Branded to Kill is the stuff of legend inasmuch as director Seijun Suzuki offered up this wonderfully wacky, perverse, dynamic film and was subsequently dumped by his studio. At Nikkatsu they accused Suzuki of crafting an oeuvre that made “no sense and no money.” And if we watch it with the eyes of a rational, money-grubbing business mind, there’s a point to be made. Because this film is ridiculous on so many accounts, absurd in plot and action, starring an unlikely cult hero — a silky smooth hit man with prominent cheekbones and a hyper-sexualized penchant for steamed rice.
Its budget and yakuza genre suggest it has no right be remembered as little more than a throwaway action flick–a petty amalgamation of American film noir and James Bond. In fact, that’s probably what the bigwigs at the studio would have liked, but Suzuki worked his own bit of cinematic magic.
If we set the scene everything looks sleek but potentially uninspired. This is your typical everyday hit man movie where each gunman is deadlier than the next, trying to knock off their marks so they can move of the hit list to the coveted #1 spot. Except it’s all played off satirically. That’s important to note.
From the outset, Goro Hanado is # 3 and he is joined by a drunken, spineless cohort in protecting a client from other assassins. It’s entertaining action that maintains some sense of stylized reality. But soon enough the cutting and jumps in continuity make Branded to Kill into a full-fledged absurdist trip – simultaneously wacky and deadly. Now we’re getting into stranger territory.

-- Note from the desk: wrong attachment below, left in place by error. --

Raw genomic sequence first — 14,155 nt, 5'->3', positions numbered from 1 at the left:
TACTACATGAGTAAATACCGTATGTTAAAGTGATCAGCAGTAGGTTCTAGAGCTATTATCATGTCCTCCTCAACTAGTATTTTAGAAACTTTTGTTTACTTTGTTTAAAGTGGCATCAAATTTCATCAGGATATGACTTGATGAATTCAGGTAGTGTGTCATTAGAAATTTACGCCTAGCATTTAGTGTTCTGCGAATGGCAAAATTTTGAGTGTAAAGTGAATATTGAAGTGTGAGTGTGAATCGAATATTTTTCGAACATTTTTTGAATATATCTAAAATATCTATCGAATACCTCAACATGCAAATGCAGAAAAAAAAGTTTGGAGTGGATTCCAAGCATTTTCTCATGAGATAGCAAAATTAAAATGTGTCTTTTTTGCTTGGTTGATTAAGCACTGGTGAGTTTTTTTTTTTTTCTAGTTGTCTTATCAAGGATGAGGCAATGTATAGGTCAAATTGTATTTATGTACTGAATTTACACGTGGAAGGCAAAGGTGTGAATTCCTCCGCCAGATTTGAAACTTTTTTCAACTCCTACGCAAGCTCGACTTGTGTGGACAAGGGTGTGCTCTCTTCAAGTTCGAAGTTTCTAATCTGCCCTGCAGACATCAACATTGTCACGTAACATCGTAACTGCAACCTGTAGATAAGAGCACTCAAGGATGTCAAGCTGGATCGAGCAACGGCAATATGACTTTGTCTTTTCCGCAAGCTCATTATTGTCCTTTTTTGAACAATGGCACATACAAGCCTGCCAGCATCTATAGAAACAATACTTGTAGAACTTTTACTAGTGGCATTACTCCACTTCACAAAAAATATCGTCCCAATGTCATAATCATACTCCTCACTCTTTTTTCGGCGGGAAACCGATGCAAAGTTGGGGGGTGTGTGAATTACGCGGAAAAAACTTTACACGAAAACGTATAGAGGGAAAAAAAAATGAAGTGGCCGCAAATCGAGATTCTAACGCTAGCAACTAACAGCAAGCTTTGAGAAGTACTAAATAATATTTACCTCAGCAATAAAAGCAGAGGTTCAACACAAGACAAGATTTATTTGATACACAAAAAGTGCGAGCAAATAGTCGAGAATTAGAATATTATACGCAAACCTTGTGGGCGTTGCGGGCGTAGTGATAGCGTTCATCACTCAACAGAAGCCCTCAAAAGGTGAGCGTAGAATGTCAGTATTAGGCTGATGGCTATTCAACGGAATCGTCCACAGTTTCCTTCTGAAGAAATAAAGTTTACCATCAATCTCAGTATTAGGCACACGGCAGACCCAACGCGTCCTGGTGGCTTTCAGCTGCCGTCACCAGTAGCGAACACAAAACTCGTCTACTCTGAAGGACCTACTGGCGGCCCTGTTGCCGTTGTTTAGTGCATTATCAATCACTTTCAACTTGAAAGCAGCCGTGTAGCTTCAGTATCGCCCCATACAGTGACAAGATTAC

Phase two follows Goro as he flaunts his tireless inventiveness as a hit man. Hiding inside a cigarette lighter advertisement and shooting his target through an adjoining water pipe for good measure. Then the femme fatale Misako slinks into his life and after a botched job, his life is in jeopardy, an unlikely adversary being his wife. She rightly characterizes them as beasts and their home life is pure chaos.
By the latter half, the film has completely careened off the rails of convention, at times functioning as a widescreen collage of glorious visuals matched with the sweet cadence of sounds and score. Chiaroscuro lighting is pulled directly from the shadowy avenues of noir streets, with the camera, often moving leisurely through modern interiors and human bodies constantly obscured by fountains of water, butterflies or whatever else.
By now we have the total dissolution of the character we have known as he begins to sink into an all-out state of sniveling paranoia. He finally meets the mysterious number 1 and far from being a tense showdown, it turns into a rather pitiful scenario. They go arm and arm to the toilet, not allowing each other out of sight as number 1 decides how to finish off his hapless foe.The final showdown comes and it’s all we could ask for. Brutal, perplexing and above all undeniably unique – accented with the brushstrokes of an utterly creative mind.
My thoughts thus far feel admittedly disjointed and almost incoherent . I feel like I’m writing chicken scratch crossed with gobbledygook, but that’s the perfect homage to Suzuki’s art. Its aesthetic is hard to comprehend in common terms. Is it a masterpiece? Is it not a masterpiece? I’m not quite sure I can give a clear conclusion. What measuring stick can we hope to use with it? And that’s hardly point. If you want something immeasurably different–something that will shake you out of the millennial malaise, view Branded to Kill. You might not like it because those Nikkatsu fellows were right. No sense. No money. But there’s more to life, now isn’t there?